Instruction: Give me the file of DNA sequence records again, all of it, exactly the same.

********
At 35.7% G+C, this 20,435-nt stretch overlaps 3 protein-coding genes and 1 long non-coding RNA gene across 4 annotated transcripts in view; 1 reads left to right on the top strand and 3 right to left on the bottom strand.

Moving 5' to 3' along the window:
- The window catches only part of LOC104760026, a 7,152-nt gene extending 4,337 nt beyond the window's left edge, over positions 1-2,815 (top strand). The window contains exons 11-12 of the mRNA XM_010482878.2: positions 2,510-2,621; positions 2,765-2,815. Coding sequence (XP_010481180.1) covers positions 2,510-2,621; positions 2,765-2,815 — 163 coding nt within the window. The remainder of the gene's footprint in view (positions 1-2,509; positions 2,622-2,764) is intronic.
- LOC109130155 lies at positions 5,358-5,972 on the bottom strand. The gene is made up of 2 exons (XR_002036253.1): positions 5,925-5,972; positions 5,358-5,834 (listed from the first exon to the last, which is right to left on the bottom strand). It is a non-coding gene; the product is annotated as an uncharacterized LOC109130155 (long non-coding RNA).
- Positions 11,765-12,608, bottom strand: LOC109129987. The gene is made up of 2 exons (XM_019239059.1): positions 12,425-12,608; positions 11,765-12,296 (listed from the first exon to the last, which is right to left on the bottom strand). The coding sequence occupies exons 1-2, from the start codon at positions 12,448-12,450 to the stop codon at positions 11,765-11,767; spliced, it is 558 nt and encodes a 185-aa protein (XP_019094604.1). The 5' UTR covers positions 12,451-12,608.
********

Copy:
At 35.7% G+C, this 20,435-nt stretch overlaps 3 protein-coding genes and 1 long non-coding RNA gene across 4 annotated transcripts in view; 1 reads left to right on the top strand and 3 right to left on the bottom strand.

Moving 5' to 3' along the window:
- The window catches only part of LOC104760026, a 7,152-nt gene extending 4,337 nt beyond the window's left edge, over positions 1-2,815 (top strand). The window contains exons 11-12 of the mRNA XM_010482878.2: positions 2,510-2,621; positions 2,765-2,815. Coding sequence (XP_010481180.1) covers positions 2,510-2,621; positions 2,765-2,815 — 163 coding nt within the window. The remainder of the gene's footprint in view (positions 1-2,509; positions 2,622-2,764) is intronic.
- LOC109130155 lies at positions 5,358-5,972 on the bottom strand. The gene is made up of 2 exons (XR_002036253.1): positions 5,925-5,972; positions 5,358-5,834 (listed from the first exon to the last, which is right to left on the bottom strand). It is a non-coding gene; the product is annotated as an uncharacterized LOC109130155 (long non-coding RNA).
- Positions 11,765-12,608, bottom strand: LOC109129987. The gene is made up of 2 exons (XM_019239059.1): positions 12,425-12,608; positions 11,765-12,296 (listed from the first exon to the last, which is right to left on the bottom strand). The coding sequence occupies exons 1-2, from the start codon at positions 12,448-12,450 to the stop codon at positions 11,765-11,767; spliced, it is 558 nt and encodes a 185-aa protein (XP_019094604.1). The 5' UTR covers positions 12,451-12,608.